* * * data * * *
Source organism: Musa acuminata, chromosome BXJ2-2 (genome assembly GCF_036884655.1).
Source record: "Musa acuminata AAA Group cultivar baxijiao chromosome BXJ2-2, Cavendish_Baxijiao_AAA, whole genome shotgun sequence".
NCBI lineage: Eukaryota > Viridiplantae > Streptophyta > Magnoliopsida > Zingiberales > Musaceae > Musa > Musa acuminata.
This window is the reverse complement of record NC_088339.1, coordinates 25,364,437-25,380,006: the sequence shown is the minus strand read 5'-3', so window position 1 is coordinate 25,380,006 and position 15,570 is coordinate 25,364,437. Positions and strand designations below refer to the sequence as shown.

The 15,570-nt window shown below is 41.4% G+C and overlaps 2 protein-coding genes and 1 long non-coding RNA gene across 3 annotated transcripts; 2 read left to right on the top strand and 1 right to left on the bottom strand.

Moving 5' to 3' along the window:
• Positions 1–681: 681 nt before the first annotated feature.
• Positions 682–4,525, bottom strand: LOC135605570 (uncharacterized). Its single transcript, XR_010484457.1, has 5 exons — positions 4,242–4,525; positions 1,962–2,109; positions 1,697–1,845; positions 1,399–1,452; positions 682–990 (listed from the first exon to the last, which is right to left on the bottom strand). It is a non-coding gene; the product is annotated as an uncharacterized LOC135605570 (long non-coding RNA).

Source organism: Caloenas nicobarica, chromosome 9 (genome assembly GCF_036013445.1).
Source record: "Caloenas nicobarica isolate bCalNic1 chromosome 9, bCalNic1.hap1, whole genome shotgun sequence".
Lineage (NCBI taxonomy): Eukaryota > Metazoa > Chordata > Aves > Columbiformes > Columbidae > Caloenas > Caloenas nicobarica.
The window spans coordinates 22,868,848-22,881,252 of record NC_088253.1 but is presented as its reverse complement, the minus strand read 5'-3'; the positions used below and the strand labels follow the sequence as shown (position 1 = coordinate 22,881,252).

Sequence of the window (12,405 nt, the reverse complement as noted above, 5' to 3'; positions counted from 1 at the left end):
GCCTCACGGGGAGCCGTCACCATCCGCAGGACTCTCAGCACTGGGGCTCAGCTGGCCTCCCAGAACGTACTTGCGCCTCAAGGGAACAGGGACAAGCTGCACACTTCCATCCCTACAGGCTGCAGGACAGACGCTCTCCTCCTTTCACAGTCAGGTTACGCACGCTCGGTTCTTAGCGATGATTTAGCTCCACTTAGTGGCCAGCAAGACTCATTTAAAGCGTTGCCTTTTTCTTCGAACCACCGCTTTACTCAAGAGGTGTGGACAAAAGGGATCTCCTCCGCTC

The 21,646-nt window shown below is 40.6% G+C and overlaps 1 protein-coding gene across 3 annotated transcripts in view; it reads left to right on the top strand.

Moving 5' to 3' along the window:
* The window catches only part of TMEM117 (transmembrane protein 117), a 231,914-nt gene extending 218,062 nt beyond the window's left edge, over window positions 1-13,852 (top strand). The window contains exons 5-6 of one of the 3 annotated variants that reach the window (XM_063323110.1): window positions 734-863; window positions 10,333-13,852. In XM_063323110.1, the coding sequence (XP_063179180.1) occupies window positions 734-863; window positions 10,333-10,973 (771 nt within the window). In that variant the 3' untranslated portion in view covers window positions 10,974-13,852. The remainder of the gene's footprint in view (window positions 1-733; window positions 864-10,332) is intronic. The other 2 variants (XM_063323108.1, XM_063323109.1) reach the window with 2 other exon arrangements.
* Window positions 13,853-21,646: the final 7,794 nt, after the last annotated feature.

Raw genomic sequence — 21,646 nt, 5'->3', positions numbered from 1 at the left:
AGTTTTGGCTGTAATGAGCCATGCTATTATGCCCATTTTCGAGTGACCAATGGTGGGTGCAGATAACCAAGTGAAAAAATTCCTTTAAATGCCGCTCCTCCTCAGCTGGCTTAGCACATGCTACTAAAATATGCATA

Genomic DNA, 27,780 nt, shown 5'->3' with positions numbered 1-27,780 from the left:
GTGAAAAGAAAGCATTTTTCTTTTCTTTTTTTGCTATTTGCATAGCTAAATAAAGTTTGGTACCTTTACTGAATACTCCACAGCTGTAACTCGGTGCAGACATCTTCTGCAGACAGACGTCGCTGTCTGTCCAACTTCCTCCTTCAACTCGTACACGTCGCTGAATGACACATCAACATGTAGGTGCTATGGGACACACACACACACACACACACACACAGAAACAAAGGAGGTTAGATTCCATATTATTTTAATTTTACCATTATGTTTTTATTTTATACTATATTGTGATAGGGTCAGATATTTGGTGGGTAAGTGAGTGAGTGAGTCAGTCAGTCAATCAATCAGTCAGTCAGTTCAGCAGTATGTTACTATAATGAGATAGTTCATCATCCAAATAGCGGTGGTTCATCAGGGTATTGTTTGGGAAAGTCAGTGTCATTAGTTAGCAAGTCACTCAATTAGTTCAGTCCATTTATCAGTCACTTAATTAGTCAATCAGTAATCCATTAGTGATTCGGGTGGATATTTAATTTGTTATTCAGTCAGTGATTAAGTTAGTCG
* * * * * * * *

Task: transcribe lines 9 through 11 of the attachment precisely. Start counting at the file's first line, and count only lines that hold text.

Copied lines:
Source organism: Caloenas nicobarica, chromosome 9 (genome assembly GCF_036013445.1).
Source record: "Caloenas nicobarica isolate bCalNic1 chromosome 9, bCalNic1.hap1, whole genome shotgun sequence".
Lineage (NCBI taxonomy): Eukaryota > Metazoa > Chordata > Aves > Columbiformes > Columbidae > Caloenas > Caloenas nicobarica.